Allied bombing raids during World War II “inadvertently experimented on the weather” in England by creating massive concentrations of artificial clouds as the planes roared off toward continental Europe. Researchers quoted by New Scientist claim that “where the aircraft circled and assembled into formation,” on one particular day back in 1944 for which military, meteorological, and even anecdotal eyewitness records are available, “it was significantly cloudier and 0.8°C cooler than the area upwind of the bases.”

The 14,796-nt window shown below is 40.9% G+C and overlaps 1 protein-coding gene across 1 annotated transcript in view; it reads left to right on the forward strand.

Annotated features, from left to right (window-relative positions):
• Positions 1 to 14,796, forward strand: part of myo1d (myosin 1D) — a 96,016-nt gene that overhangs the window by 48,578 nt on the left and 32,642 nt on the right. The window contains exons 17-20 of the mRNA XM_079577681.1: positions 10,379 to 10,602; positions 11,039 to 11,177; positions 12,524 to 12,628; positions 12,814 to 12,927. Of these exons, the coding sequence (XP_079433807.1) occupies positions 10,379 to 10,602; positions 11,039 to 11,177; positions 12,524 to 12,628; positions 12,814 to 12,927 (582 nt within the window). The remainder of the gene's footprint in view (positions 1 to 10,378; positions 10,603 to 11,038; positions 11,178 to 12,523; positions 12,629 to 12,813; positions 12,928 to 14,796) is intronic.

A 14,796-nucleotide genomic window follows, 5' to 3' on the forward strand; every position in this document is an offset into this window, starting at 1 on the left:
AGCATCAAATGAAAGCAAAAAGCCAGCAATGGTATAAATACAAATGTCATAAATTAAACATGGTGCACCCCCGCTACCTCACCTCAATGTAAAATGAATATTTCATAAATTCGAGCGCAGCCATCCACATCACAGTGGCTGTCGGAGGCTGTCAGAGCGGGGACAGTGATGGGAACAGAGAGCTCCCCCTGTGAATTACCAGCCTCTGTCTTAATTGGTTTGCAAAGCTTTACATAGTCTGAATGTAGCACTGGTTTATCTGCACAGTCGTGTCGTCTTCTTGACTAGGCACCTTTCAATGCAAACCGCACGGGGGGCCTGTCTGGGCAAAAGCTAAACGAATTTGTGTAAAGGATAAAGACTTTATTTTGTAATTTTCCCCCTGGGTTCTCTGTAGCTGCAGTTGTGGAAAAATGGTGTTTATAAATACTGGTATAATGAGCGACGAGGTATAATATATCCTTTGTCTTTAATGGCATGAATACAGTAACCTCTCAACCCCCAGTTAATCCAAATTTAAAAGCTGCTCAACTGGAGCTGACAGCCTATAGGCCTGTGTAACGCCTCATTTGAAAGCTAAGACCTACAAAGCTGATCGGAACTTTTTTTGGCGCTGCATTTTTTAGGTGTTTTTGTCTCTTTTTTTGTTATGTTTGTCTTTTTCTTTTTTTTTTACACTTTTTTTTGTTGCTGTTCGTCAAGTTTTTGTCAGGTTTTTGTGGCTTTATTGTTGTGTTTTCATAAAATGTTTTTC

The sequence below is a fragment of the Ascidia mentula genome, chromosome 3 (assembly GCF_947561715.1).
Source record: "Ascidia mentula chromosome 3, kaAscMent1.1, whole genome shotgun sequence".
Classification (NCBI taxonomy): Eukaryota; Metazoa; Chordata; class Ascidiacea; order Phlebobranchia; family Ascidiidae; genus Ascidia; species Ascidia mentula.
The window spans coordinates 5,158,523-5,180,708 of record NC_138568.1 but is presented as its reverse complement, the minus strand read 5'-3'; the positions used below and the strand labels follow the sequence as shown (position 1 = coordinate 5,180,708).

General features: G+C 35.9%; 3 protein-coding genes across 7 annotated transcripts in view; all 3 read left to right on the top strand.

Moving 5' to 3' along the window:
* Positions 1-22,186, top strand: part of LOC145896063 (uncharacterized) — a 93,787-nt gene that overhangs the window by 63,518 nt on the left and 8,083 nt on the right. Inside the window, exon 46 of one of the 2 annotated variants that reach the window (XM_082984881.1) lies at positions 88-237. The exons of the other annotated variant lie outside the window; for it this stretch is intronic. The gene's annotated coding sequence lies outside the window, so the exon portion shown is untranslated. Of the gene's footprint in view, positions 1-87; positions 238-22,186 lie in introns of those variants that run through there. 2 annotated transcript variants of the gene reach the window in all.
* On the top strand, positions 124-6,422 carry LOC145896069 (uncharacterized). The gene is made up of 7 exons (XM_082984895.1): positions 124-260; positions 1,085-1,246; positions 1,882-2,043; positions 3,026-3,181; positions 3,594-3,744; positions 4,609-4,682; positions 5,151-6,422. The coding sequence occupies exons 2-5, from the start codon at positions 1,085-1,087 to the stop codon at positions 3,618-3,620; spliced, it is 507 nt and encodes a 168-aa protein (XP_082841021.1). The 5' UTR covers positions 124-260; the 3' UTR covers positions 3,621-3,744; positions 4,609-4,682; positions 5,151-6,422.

In many ways, this is both obvious and uninteresting, as, of course, any uniquely large-scale act of artificial cloud-production—such as aircraft contrails—would have at least some effect on local weather.
But what, to me, seems most remarkable about this story is the darkly poetic idea that war brings with it its own meteorology, its own skies, storms, and atmospheres, literally altering the very firmament beneath which human affairs take place. World War II becomes an even more frightening event, as sun-obliterating cloudfronts of mechanized combat roll eastward over the ruined cities of Europe.